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The New Economy in Germany and the United States: Policy Challenges and Solutions

Author

Listed:
  • David Audretsch

    (AICGS New Economy Study Group - JHU - Johns Hopkins University)

  • Matthias Bank

    (AICGS New Economy Study Group - JHU - Johns Hopkins University)

  • Martin Carree

    (AICGS New Economy Study Group - JHU - Johns Hopkins University)

  • Marcus Dejardin

    (AICGS New Economy Study Group - JHU - Johns Hopkins University)

  • Julie Elston

    (AICGS New Economy Study Group - JHU - Johns Hopkins University)

  • Harmut Fest

    (AICGS New Economy Study Group - JHU - Johns Hopkins University)

  • Andre Jungmittag

    (AICGS New Economy Study Group - JHU - Johns Hopkins University)

  • Georg Licht

    (AICGS New Economy Study Group - JHU - Johns Hopkins University)

  • Gerald Mcdermott

    (AICGS New Economy Study Group - JHU - Johns Hopkins University)

  • Margaret Polski

    (AICGS New Economy Study Group - JHU - Johns Hopkins University)

  • Scott Shane

    (AICGS New Economy Study Group - JHU - Johns Hopkins University)

  • Paul Welfens

    (AICGS New Economy Study Group - JHU - Johns Hopkins University)

  • Juergen Weigand

    (AICGS New Economy Study Group - JHU - Johns Hopkins University)

  • Charles Wessner

    (AICGS New Economy Study Group - JHU - Johns Hopkins University)

Abstract

The American Institute of Contemporary German Studies (AICGS) assembled a group of researchers and policy makers in Germany and the United States to identify research and policy issues posed by the transformation we have come to call the new economy. This paper, which is the product of their collaboration, focuses on three issues. The first relates to defining what exactly constitutes the New Economy. The second issue involves identifying the forces driving the expansion of the New Economy. The third issue pertains to research and policy questions posed by the New Economy. In addressing these issues, the authors generate several key findings. While a common myth is that the Internet and e-commerce constitute the New Economy, we suggest that what is new about the New Economy involves the shift to knowledge and ideas as the source of competitive advantage. There are at least four central aspects that, when taken together, constitute what we mean by the New Economy--(1) globalization, (2) the shift to knowledge and ideas as the source of competitive advantage, (3) the increased importance of regional agglomerations and clusters, and (4) the emergence of entrepreneurship as an engine of growth and development. The forces facilitating the expansion of the New Economy are technological change, especially ICT, but also institutional change, such as reforms in the financial sector. New government policies are required in the New Economy. They enable the creation and commercialization of knowledge. While this study is able to identify the importance that New Economy plays in Germany and the United States, it raises many more questions than it answers. In particular, this study argues for a research agenda that explicitly compares both the similarities and differences that shifting to a New Economy has impacted Germany and the United States, and which types of policies have proven to be the most effective in generating and coping with the New Economy.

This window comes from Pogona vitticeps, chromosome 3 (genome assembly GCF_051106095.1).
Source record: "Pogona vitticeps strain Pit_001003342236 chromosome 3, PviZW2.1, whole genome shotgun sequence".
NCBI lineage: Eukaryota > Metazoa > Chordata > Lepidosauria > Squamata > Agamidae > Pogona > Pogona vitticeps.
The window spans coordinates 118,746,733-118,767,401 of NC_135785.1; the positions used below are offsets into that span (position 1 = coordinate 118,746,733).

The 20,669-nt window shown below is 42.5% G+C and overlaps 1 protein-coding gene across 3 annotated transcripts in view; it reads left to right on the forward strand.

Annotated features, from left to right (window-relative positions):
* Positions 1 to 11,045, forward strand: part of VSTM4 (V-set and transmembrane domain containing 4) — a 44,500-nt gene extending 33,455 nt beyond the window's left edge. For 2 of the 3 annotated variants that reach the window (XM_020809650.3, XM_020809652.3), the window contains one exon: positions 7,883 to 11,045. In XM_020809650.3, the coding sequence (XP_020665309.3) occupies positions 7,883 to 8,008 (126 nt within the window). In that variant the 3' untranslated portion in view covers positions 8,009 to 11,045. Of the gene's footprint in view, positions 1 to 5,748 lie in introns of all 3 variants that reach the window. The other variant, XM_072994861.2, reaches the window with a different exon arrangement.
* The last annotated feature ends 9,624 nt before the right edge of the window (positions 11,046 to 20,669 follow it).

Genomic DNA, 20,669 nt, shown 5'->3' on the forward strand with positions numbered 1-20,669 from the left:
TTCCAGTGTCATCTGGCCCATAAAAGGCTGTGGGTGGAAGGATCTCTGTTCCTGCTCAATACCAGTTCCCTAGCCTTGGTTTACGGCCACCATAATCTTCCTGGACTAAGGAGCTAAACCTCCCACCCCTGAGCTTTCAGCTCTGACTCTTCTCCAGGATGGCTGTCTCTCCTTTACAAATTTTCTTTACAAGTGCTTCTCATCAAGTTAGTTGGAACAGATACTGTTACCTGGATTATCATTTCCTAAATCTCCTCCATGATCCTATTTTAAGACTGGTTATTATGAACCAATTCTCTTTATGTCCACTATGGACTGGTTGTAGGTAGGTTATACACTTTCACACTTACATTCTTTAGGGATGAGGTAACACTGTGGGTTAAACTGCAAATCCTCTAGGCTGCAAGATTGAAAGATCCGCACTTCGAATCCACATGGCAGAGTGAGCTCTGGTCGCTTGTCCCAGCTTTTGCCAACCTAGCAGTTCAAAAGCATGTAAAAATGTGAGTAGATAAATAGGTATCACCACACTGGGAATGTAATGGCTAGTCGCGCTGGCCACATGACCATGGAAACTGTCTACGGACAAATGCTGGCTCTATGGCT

Suggested Citation

  • David Audretsch & Matthias Bank & Martin Carree & Marcus Dejardin & Julie Elston & Harmut Fest & Andre Jungmittag & Georg Licht & Gerald Mcdermott & Margaret Polski & Scott Shane & Paul Welfens & Juer, 2002. "The New Economy in Germany and the United States: Policy Challenges and Solutions," Working Papers halshs-00721657, HAL.
  • Handle: RePEc:hal:wpaper:halshs-00721657
    Note: View the original document on HAL open archive server: https://shs.hal.science/halshs-00721657
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    References listed on IDEAS

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